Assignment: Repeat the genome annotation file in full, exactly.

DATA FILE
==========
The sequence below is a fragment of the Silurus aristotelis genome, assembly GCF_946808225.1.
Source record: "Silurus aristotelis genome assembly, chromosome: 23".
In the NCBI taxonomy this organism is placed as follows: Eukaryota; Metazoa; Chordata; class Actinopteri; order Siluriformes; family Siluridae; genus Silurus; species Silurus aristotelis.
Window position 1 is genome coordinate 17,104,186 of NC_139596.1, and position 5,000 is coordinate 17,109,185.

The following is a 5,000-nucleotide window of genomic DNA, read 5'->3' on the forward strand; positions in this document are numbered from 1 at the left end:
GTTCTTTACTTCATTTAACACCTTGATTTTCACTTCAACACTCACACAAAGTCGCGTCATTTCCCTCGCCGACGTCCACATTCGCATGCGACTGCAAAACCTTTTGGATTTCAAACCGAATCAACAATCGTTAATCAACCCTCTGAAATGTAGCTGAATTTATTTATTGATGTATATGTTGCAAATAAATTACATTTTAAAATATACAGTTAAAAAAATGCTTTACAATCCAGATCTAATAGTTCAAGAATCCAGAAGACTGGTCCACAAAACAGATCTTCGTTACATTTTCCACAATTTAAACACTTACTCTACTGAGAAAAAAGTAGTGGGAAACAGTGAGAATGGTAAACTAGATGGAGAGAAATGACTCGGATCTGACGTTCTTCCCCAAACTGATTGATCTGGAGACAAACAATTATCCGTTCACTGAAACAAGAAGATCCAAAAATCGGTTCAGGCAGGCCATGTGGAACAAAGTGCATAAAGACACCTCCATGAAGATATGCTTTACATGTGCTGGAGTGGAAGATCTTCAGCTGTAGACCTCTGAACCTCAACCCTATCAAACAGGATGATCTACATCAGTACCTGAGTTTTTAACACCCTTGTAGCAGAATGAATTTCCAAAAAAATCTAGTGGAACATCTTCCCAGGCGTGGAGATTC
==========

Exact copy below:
The sequence below is a fragment of the Silurus aristotelis genome, assembly GCF_946808225.1.
Source record: "Silurus aristotelis genome assembly, chromosome: 23".
In the NCBI taxonomy this organism is placed as follows: Eukaryota; Metazoa; Chordata; class Actinopteri; order Siluriformes; family Siluridae; genus Silurus; species Silurus aristotelis.
Window position 1 is genome coordinate 17,104,186 of NC_139596.1, and position 5,000 is coordinate 17,109,185.

The following is a 5,000-nucleotide window of genomic DNA, read 5'->3' on the forward strand; positions in this document are numbered from 1 at the left end:
GTTCTTTACTTCATTTAACACCTTGATTTTCACTTCAACACTCACACAAAGTCGCGTCATTTCCCTCGCCGACGTCCACATTCGCATGCGACTGCAAAACCTTTTGGATTTCAAACCGAATCAACAATCGTTAATCAACCCTCTGAAATGTAGCTGAATTTATTTATTGATGTATATGTTGCAAATAAATTACATTTTAAAATATACAGTTAAAAAAATGCTTTACAATCCAGATCTAATAGTTCAAGAATCCAGAAGACTGGTCCACAAAACAGATCTTCGTTACATTTTCCACAATTTAAACACTTACTCTACTGAGAAAAAAGTAGTGGGAAACAGTGAGAATGGTAAACTAGATGGAGAGAAATGACTCGGATCTGACGTTCTTCCCCAAACTGATTGATCTGGAGACAAACAATTATCCGTTCACTGAAACAAGAAGATCCAAAAATCGGTTCAGGCAGGCCATGTGGAACAAAGTGCATAAAGACACCTCCATGAAGATATGCTTTACATGTGCTGGAGTGGAAGATCTTCAGCTGTAGACCTCTGAACCTCAACCCTATCAAACAGGATGATCTACATCAGTACCTGAGTTTTTAACACCCTTGTAGCAGAATGAATTTCCAAAAAAATCTAGTGGAACATCTTCCCAGGCGTGGAGATTC